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Finding Aid for the Edward A. Dickson Papers, 1900-1954
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Edward Augustus Dickson (1879-1956) was born in Sheboygan, Wisconsin. He worked for the Sacramento Union and the San Francisco Chronicle before joining the Los Angeles Evening Express which he later purchased. Dickson was also a founding member of the Lincoln-Roosevelt League, a delegate to the Republican National Convention (1932), sat on the Board of Directors of the Olympic Games Association (1932 Olympics) and was appointed to the University of California Board of Regents (1913). The collection contains correspondence, manuscripts, photographs, clippings, 51 scrapbooks, and memorabilia related to Dickson's career as editor of the Los Angeles Express as well as his role as a Regent of the University of California System, Los Angeles civic leader, and Progressive Republican.
Edward Augustus Dickson was born in Sheboygan, Wisconsin, August 29, 1879; family moved to California, 1885; BL, UC Berkeley, 1901; worked for Sacramento Union and San Francisco Chronicle before joining the Los Angeles Evening Express editorial staff in 1906; became owner and editor of the Express, 1919; married Wilhelmina de Wolff, 1907; President, Western Federal Savings and Loan Association, 1931-56; member, Board of Directors, Central Investment Corporation; one of the founders of Lincoln-Roosevelt League; member, Republican State Central Committee of California; delegate, Republican National Convention, 1932; member, Board of Directors of the Olympic Games Association (1932 Olympics); appointed to Board of Regents, University of California, 1913; chairman, University of California Board of Regents, 1948; fostered growth of UCLA from Los Angeles State Normal School on Vermont Ave. to Westwood location chosen by Dickson; had an interest in the history of printing and graphic arts and was involved in the Los Angeles Art Association, Los Angeles County Art Institute, and the UCLA Art Council; died February 22, 1956. In Who's Who In America, Edward A. Dickson is described as an editor, publisher. This gives only a partial idea of the contributions which Dickson made to California, and particularly to Los Angeles, during his long and varied career. In addition to his direction of the influential Los Angeles Evening Express, Dickson played an important role in the development of the University of California, he was a very active civic leader, and although he never ran for political office, he was a figure of consequence in the California Republican Party.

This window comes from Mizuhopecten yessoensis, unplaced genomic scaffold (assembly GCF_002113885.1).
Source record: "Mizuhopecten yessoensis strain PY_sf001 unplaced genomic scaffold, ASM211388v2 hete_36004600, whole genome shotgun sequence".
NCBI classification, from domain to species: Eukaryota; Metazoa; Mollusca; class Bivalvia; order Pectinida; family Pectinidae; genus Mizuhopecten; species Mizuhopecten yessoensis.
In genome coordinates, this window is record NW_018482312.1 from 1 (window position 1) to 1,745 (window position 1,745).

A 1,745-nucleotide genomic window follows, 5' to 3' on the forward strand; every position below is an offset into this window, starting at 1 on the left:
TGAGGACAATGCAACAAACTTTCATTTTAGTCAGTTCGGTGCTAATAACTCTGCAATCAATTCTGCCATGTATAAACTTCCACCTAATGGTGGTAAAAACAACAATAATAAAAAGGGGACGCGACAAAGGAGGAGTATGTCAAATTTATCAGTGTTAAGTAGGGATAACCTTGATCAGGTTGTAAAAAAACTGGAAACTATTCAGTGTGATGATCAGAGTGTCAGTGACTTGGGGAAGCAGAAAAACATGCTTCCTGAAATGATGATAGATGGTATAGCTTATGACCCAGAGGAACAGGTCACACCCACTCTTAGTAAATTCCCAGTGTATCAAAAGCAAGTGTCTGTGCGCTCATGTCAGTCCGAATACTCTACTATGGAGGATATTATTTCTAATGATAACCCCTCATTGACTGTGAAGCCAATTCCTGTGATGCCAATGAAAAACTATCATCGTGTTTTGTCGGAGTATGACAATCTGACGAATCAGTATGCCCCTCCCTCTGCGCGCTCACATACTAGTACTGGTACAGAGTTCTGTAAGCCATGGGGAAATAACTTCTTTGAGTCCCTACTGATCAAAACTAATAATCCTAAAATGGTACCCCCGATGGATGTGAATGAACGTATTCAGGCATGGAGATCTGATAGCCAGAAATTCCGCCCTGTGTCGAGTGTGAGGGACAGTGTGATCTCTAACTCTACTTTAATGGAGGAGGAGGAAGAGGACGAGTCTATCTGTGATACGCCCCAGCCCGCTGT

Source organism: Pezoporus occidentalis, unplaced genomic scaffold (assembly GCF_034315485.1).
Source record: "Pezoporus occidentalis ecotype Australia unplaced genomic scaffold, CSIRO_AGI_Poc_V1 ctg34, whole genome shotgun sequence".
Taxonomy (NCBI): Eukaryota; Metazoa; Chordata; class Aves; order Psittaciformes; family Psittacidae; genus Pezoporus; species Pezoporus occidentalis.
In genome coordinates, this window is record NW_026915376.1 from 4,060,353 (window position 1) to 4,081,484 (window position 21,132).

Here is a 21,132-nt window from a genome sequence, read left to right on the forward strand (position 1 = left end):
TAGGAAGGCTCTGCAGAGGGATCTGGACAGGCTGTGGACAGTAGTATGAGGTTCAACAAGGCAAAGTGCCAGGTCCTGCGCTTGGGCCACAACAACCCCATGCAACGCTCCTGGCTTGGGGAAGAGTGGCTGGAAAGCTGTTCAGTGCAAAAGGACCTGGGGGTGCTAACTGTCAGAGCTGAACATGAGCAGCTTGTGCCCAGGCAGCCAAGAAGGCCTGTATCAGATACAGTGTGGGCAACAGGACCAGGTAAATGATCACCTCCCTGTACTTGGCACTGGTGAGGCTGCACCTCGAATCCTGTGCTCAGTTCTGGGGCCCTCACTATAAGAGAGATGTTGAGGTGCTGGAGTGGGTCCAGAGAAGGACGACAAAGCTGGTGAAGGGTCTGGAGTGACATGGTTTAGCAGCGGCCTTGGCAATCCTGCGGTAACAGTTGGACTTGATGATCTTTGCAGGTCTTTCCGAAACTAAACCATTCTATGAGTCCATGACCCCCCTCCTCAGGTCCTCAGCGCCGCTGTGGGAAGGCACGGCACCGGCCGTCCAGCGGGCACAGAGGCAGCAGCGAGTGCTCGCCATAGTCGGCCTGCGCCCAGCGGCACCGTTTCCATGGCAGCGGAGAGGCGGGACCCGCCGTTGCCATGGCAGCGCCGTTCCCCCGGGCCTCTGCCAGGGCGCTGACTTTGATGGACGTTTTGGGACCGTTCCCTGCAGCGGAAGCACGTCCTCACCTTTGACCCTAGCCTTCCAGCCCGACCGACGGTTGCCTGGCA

37 boxes (18.5 linear ft.) 41 oversize boxes
Property rights to the physical object belong to the UCLA Library, Department of Special Collections. Literary rights, including copyright, are retained by the creators and their heirs. It is the responsibility of the researcher to determine who holds the copyright and pursue the copyright owner or his or her heir for permission to publish where The UC Regents do not hold the copyright.
COLLECTION STORED OFF-SITE AT SRLF: Advance notice required for access.